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Governments and Companies are Losing the Fight Against Cybercrime

Governments and Companies are Losing the Fight Against Cybercrime

Ransomware: malicious software that encrypts user data and demands a payment to restore that data.

Ransomware was first used on individuals to obtain small amounts of money for the return of information. As hackers got smarter, they started using ransomware to steal millions of dollars from states, corporations, hospitals, and government agencies.

There have been hundreds of attacks this year, including an attack on Baltimore that crippled government computer systems and a coordinated attack on 12 Texas communities that cost the state $12 million.

This summer, several communities in Florida were hit with ransomware after city officials clicked on email attachments. One neighborhood of 3,000 residents paid $600,000 to get its information back.

In July, Capital One suffered a data breach that exposed the personal data of more than 100 million people.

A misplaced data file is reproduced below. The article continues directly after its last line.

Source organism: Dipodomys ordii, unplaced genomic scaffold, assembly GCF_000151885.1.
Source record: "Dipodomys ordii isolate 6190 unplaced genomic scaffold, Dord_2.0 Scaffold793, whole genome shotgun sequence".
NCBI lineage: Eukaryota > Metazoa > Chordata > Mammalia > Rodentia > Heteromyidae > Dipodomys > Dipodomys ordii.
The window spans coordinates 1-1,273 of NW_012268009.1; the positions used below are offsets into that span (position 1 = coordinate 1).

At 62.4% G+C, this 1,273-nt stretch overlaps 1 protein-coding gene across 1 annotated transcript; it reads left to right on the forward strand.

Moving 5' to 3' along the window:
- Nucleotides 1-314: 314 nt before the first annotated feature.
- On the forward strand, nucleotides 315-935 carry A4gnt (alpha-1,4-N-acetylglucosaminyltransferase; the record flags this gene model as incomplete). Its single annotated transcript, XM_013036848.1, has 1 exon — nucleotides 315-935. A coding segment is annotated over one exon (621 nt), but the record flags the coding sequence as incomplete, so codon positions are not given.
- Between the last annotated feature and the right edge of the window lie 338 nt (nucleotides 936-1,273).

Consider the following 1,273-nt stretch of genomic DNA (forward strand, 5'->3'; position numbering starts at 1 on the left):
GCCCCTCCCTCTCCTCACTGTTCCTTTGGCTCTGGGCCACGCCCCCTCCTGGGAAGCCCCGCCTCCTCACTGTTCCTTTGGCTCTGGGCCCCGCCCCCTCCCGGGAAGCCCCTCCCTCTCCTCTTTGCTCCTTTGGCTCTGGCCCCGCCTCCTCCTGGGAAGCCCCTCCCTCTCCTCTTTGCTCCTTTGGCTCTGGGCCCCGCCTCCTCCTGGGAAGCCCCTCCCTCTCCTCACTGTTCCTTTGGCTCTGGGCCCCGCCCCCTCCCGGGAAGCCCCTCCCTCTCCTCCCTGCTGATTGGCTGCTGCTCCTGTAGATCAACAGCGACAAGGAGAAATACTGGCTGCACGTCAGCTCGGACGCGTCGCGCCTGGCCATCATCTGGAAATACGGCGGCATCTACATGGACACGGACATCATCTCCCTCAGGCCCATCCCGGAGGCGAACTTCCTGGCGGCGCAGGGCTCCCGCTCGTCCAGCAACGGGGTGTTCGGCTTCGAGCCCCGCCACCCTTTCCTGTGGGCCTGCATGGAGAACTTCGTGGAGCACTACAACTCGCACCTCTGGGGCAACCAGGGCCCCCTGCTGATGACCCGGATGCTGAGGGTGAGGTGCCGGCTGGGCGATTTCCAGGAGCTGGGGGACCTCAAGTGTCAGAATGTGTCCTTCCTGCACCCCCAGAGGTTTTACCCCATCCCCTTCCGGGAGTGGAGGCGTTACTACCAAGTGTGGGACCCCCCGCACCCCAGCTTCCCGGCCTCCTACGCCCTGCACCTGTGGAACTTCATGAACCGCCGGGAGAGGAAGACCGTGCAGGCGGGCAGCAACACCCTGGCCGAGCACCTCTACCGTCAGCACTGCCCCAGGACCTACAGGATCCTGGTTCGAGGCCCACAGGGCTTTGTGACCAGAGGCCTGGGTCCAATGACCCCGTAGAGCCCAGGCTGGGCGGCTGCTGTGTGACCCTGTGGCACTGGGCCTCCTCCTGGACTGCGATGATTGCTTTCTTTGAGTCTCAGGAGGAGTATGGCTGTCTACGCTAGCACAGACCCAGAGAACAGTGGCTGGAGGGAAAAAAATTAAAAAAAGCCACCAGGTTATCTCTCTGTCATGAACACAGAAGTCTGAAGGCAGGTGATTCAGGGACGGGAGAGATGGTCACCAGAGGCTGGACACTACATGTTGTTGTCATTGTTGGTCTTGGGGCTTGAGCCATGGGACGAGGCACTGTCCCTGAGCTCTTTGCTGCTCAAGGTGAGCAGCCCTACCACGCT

While most cybercriminals are never found, the Capital One hacker was tracked down and identified as a software engineer and former Amazon employee. She was indicted on wire fraud and data theft charges August 28th.

Cybercrime incidents have more than doubled this year.

According to a recent report by Juniper Research, American businesses will lose $5 trillion to cybercrime by 2024 (with a chunk of this money coming from fines for data breaches as regulations tighten).

The report also expects cybercriminals to start using AI to evade security systems.

“Cybersecurity if far from a simple issue,” explains Matthew Whittaker, former US Attorney for the Southern District of Iowa who served briefly as Acting AG following the resignation of Jeff Sessions.

“It will take a larger emphasis on user training, implementing best practice backups, increasing password hygiene, and more to win this war. The war we’re fighting is against an adversary that is well-funded, well-educated, and skilled at their craft. This will take action from public and private organizations of all sizes.”

For the average consumer, this means keeping operating systems up to date, maintaining offline backups of important data, and changing your password often.

For companies, this includes training, caution when using cloud infrastructure, and encryption.

“Encryption is something that is a proven science in trying to protect information,” continues Kennedy. “The fact that we have unencrypted data sitting in cloud infrastructures for long periods of time – that’s an alarming trend and that needs to change. Banks, everybody needs to do a better job at protecting that type of information.”

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